But it’s not the smartphone itself that’s to blame; it’s the battle for our attention, as Samuel Veissiere professor at McGill University expands on.
“There is nothing inherently addictive about technology. Rather, it is the social expectations and rewards connecting with other people that send us into frenzies of highs, lows and longings”
The big tech companies such as Facebook, Google, Netflix and Snapchat are all well aware of this. They are constantly battling to grab our attention at any given moment by feeding our addiction thanks to ever more sophisticated algorithms.
These companies are constantly optimising their platforms to capture our attention. Last year Snapchat introduced ‘streaks’ to reward long term exchanges between ‘Snapchaters’. A ‘Snapchat streak is when you send direct snaps back and forth with a friend for several consecutive days. The longer you go without breaking the chain of communication, the longer your streak is. Snapchat rewards longer streaks with special emojis, such as the “100” emoji for streaks lasting 100 days, or a mountain emoji for an extremely long streak.’
Taking interactions and virtual social friendships to the next level by incentivising teenagers to interact with each other, even at the risk of seeing their friendships suffering:
“On Snapchat, streaks develop a level of friendship between people. The longer your snap streak is, the better friends you are”
“I think in some weird way it makes concrete a feeling of a friendship”
“A big part of it is social acceptance…having more streaks makes you feel more popular.”
“I think streaks are a way of showing how many people you talk to. It’s like a score. If you see your friends have a lot of streaks, you’re like, ‘Whoa, that guy knows a lot of people.’ It shows their social status to see how many streaks they have. But also, some people don’t care.”
Whilst audiences are connecting, the addiction to our phones and social media in particular has some health warnings.
Recent research highlighted that Instagram was the social media platform most likely to cause young people to feel depressed, anxious and lonely. Snapchat was a close second. “It’s interesting to see Instagram and Snapchat ranking as the worst for mental health and wellbeing – both platforms are very image-focused and it appears they may be driving feelings of inadequacy and anxiety in young people,” said Shirley Cramer, chief executive of RSPH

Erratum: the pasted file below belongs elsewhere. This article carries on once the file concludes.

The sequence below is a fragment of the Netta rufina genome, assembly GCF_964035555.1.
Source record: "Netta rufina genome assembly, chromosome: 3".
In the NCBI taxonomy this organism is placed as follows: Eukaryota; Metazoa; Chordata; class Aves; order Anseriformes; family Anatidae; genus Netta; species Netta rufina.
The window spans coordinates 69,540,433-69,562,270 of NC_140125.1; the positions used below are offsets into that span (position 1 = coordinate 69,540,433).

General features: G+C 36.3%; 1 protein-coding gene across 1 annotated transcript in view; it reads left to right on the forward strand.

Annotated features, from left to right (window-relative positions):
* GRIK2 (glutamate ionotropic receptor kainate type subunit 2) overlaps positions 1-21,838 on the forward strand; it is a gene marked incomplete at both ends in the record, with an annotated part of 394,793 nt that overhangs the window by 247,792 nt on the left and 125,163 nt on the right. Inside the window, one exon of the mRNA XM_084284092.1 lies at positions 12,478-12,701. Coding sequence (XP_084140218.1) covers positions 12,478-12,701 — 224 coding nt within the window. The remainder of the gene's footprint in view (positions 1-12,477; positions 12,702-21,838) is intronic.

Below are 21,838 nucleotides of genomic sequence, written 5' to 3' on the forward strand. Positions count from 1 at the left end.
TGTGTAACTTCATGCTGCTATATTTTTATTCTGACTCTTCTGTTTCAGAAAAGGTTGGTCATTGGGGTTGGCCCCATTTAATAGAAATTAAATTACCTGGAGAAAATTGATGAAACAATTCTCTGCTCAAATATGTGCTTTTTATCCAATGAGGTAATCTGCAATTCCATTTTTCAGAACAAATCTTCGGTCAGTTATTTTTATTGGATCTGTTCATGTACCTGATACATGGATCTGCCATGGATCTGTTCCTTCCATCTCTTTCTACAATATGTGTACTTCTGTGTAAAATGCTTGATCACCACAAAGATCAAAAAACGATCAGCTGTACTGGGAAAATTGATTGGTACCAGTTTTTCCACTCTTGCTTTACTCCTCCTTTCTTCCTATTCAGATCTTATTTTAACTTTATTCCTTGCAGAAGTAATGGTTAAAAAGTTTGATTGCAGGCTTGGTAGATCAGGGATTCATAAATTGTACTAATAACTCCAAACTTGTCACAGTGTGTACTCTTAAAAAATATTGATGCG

Motorola have always led tech innovation to deliver consumer amazing real life experiences, through their mod product features, like the projector and speakers. This proposition fits perfectly with the need to help consumers get more phone life balance, so they challenged us to introduce this stand point across EMEA.
Unfortunately, despite clear benefits, we know brands can easily fall short when they ‘preach’ to consumers. Therefore we knew that consumers needed to come to the realisation themselves and for this we utilised an insight from Beau Lotto, whereby through uncertainty we would get consumers to challenge their perception and actions, without telling them what they should think.
Consumers are growing in their awareness of the negative side effects of technology, but there are few changes to consumption. In fact, millennials are moving from Facebook to Instagram, which we know to be a more depressing social platform.
Motorola created a quiz format that would instigate consumers to challenge their perceptions of phone usage, through questions that would entice an uncertain audience, like, ‘Do you own your phone, or does your phone own you?’
We seeded the quiz via social media to highlight the problem and influence their target audience to find the solution themselves.
We ran a social campaign in France and achieved a good performance across Twitter, Facebook and Instagram. We delivered 64,694 engagements across the social posts and drove 6,328 reactions demonstrating the caused consumers to feel compelled to share their emotional reaction to the post.
Take the quiz and see how you balance phone and life: https://phonelifebalance.motorola.com
Ultimately, evolution of tech isn’t the core problem but social media and our reaction to it. Motorola has been a great advocate of raising awareness on that important topic and we look forward to seeing the progression of this approach.